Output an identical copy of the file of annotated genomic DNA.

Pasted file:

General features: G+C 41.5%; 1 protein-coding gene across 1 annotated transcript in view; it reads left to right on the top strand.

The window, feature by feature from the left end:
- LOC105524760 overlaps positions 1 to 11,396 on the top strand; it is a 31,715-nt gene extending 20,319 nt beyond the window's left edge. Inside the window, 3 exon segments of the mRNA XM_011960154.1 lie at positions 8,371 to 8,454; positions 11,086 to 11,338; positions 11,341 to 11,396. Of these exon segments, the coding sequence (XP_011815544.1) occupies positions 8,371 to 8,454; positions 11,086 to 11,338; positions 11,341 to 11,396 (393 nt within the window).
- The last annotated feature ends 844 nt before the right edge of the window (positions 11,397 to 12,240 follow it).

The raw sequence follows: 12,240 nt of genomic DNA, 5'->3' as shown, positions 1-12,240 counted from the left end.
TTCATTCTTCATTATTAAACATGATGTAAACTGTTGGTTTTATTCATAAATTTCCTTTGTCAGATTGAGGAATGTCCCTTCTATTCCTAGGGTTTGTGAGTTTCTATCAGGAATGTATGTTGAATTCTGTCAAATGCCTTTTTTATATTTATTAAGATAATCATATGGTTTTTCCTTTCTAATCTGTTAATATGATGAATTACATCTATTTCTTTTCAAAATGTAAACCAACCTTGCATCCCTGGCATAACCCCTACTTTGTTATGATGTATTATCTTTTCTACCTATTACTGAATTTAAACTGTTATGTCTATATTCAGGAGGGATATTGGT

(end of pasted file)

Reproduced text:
General features: G+C 41.5%; 1 protein-coding gene across 1 annotated transcript in view; it reads left to right on the top strand.

The window, feature by feature from the left end:
- LOC105524760 overlaps positions 1 to 11,396 on the top strand; it is a 31,715-nt gene extending 20,319 nt beyond the window's left edge. Inside the window, 3 exon segments of the mRNA XM_011960154.1 lie at positions 8,371 to 8,454; positions 11,086 to 11,338; positions 11,341 to 11,396. Of these exon segments, the coding sequence (XP_011815544.1) occupies positions 8,371 to 8,454; positions 11,086 to 11,338; positions 11,341 to 11,396 (393 nt within the window).
- The last annotated feature ends 844 nt before the right edge of the window (positions 11,397 to 12,240 follow it).

The raw sequence follows: 12,240 nt of genomic DNA, 5'->3' as shown, positions 1-12,240 counted from the left end.
TTCATTCTTCATTATTAAACATGATGTAAACTGTTGGTTTTATTCATAAATTTCCTTTGTCAGATTGAGGAATGTCCCTTCTATTCCTAGGGTTTGTGAGTTTCTATCAGGAATGTATGTTGAATTCTGTCAAATGCCTTTTTTATATTTATTAAGATAATCATATGGTTTTTCCTTTCTAATCTGTTAATATGATGAATTACATCTATTTCTTTTCAAAATGTAAACCAACCTTGCATCCCTGGCATAACCCCTACTTTGTTATGATGTATTATCTTTTCTACCTATTACTGAATTTAAACTGTTATGTCTATATTCAGGAGGGATATTGGT